Legislature(2003 - 2004)
02/24/2004 08:03 AM STA
* first hearing in first committee of referral
= bill was previously heard/scheduled
= bill was previously heard/scheduled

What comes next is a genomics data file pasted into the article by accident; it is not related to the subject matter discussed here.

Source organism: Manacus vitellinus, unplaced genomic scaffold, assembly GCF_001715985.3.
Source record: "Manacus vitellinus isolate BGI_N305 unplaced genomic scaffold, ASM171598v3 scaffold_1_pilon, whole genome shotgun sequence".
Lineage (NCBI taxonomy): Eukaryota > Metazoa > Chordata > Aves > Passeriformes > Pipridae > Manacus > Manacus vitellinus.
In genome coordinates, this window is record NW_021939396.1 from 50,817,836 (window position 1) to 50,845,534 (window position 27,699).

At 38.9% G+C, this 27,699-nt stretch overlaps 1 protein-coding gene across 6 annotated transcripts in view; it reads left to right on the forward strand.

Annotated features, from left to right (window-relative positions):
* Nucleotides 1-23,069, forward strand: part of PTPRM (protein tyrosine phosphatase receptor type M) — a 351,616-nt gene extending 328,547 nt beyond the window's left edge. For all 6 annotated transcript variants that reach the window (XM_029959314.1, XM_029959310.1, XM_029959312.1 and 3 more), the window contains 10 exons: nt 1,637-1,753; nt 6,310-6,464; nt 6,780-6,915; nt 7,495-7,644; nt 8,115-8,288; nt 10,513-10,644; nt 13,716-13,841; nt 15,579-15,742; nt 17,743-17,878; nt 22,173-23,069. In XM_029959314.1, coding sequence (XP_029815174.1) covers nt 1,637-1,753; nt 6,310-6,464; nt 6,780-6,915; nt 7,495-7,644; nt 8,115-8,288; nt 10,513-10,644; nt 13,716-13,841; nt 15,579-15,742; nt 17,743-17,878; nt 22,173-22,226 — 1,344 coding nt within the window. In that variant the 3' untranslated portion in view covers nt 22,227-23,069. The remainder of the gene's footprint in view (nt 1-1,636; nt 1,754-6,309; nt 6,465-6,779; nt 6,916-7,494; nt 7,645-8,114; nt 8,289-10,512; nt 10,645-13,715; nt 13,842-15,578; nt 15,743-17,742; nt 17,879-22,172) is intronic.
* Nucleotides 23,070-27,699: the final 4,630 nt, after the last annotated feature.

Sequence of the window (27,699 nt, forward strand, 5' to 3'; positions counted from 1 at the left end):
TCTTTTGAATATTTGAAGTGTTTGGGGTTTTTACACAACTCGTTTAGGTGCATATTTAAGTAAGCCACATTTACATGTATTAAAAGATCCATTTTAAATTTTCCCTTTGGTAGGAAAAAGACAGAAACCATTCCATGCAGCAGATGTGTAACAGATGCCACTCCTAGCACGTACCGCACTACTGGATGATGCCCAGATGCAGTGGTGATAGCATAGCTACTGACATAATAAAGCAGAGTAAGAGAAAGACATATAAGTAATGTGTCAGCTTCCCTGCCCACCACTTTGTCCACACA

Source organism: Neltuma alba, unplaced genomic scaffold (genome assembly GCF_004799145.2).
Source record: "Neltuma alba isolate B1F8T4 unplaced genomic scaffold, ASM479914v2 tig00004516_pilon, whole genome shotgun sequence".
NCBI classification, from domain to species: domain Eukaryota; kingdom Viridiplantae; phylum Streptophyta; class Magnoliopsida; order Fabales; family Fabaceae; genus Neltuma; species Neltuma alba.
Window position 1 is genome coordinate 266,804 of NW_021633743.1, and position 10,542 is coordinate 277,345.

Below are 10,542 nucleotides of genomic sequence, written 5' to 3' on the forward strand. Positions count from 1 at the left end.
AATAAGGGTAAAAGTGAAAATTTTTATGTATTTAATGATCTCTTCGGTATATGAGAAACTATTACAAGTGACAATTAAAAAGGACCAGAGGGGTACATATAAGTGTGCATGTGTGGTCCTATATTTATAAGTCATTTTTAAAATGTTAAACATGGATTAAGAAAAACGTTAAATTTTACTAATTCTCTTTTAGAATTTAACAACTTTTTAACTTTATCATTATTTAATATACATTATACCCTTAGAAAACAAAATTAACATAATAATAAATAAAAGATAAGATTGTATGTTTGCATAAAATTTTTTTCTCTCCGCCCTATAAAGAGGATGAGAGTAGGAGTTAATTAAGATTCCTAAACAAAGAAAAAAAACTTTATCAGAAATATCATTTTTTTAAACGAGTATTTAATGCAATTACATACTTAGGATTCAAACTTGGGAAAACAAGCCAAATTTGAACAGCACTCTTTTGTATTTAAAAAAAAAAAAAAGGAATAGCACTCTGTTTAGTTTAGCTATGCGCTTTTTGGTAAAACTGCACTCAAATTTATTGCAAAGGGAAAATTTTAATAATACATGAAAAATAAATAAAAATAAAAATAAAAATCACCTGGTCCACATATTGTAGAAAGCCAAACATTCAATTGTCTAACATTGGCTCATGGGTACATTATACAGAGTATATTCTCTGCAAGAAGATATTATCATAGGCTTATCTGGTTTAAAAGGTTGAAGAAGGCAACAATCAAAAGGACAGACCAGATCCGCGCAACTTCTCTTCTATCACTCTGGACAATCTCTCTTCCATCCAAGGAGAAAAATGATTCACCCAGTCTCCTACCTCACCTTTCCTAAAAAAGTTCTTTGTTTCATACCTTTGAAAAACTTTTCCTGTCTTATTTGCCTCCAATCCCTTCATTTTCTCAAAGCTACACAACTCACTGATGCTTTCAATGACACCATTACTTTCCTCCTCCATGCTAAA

HB 447-2004 REVISORS BILL Number 2512 CHAIR WEYHRAUCH announced that the next order of business was HOUSE BILL NO. 447, "An Act making corrective amendments to the Alaska Statutes as recommended by the revisor of statutes; and providing for an effective date." The committee took an at-ease from 9:00 a.m. to 9:03 a.m. Number 2494 PAM FINLEY, Revisor of Statutes, Legislative Legal Counsel, Legislative Legal and Research Services, told the committee that the purpose of [HB 447] is to "clean up the statutes on matters where the policy has already been decided." She indicated that there should be no policy changes in the proposed legislation. She explained that most of the changes in the bill have to do with two executive orders from last year, which "didn't make certain technical changes that needed to be made." Those changes, she explained, have been discussed with the executive branch. Ms. Finley noted that there is a sectional included with the bill. She offered to answer questions. Number 2443 MS. FINLEY began discussion of what became Amendment 1. She said the Department of Law has asked for a change as follows: On page 7, line 6 Delete "and restoration" MS. FINLEY explained that the Department of Natural Resources (DNR) says it is not doing restoration. Number 2387 REPRESENTATIVE GRUENBERG suggested, "When we're talking about whether DNR ... chooses to do restoration, that may be a policy issue." MS. FINLEY responded that it would be [a policy issue] if that section of the bill "told people to do things." She clarified, "What this section of the law is, is a list of state activities that can be considered in determining the differential in fees between residents and nonresidents for fishing." She continued as follows: So, what it basically says is that you may consider the cost incurred by the state for direct operating expenditures in regulation of the commercial ... fishing industry, including -- and then there's this long laundry list. And actually, even if it weren't in this list, I think if it's met the basic definition of a commercial fishing activity, you could still consider it. I think this list was passed, probably in response to a court decision where they were trying to spend the fee differential, and they wanted as much as they could put in it. So, if this were a statute that says, "DNR shall do 'x,' 'y,' or 'z,'" I would agree with you - it would be a policy matter and I wouldn't touch it. ... This is a list of things we're doing that you could consider in the fee differential and, actually even if it's not in this list, you could still consider it. So, I don't really have any objection to making DNR happy on this point. Number 2260 REPRESENTATIVE BERKOWITZ asked the following: If DNR were to engage in restoration - which, since they've assumed most of the functions of [the Alaska Department of Fish & Game], they ought to - would removal of this language preclude a differential? MS. FINLEY said she doesn't think so, because the language specifies the Department of Natural Resources, "including" the Alaska coastal management program and habitat program. She explained that the use of the word "including" does not mean "these are the only things." She opined that it's nice to have [and restoration] in the list, which she explained is why she included it; however, if DNR decided to do restoration, she said she thinks the department could still argue that as long as it had something to do with commercial fishing, it could be included. REPRESENTATIVE BERKOWITZ asked if that language was removed at the request of someone. MS. FINLEY noted that she had received a call from Janet Burleson-Baxter, [Department of Natural Resources], who asked her to [remove the language], whereby she deferred Ms. Burleson- Baxter to [Deborah Behr, Assistant Attorney General]. Then Ms. Behr called her and asked her to take the language out. She said, "We agreed that since this was just an including provision, both in [the Alaska Department of Fish & Game] and in DNR, ... in some ways it didn't matter at all." Number 2181 CHAIR WEYHRAUCH asked if there was any objection to adopting the foregoing Amendment 1. There being none, it was so ordered. Number 2135 MS. FINLEY, in response to a query from Chair Weyhrauch, offered the following history: She said there was a time when the advisor's bill just went to the House Judiciary Standing Committee and the Senate Judiciary Standing Committee. At some point, she noted, it got a referral to "State Affairs in one house and then in the next." Ever since then it has been heard by both the House State Affairs Standing Committee and the Senate State Affairs Standing Committee. Number 2112 CHAIR WEYHRAUCH noted that there has been some grumbling by some that [the revisor's bill] should not get a referral to [the House State Affairs Standing Committee or the Senate State Affairs Standing Committee]. He opined, "I think it's fine if another pair of eyes looks at it." He noted that sometimes "people pick things up that aren't picked up in one committee." Number 2092 REPRESENTATIVE BERKOWITZ remarked that he thinks that's why it's generally preferable that bills - particularly substantive bills - get at least two committees of referral. He stated that he knows that the speaker [of the House of Representatives] is "not always of the same opinion." Number 2064 REPRESENTATIVE COGHILL turned to [page 6, line 4], and asked for an explanation of the change in language from "[PRIMARY]" to "general". MS. FINLEY explained that at one point nominating petitions were done for the primary election. That was changed in 2001, so that the nominating petitions only applied to general elections. She added, "And we did it in all the other statutes and we missed this one." She clarified that the language that Representative Coghill asked about is just conforming language. Number 2015 REPRESENTATIVE COGHILL moved to report HB 447, as amended, out of committee with individual recommendations [and the accompanying fiscal note]. Number 2007 REPRESENTATIVE BERKOWITZ objected to say that he has noticed that a substantial portion of the bill came about because executive orders were not "carefully vetted"; they didn't do what they should have done. He said this highlights the problem of when the administration acts without doing a thorough job regarding executive orders. He said that it highlights the danger of using executive orders as opposed to going through legislation to conduct the state's business. He noted that it is not the legislature's mistake that is being fixed, but the governor's. That said, Representative Berkowitz withdrew his objection. Number 1959 There being no further objection, CSHB 447(STA) was reported out of the House State Affairs Standing Committee.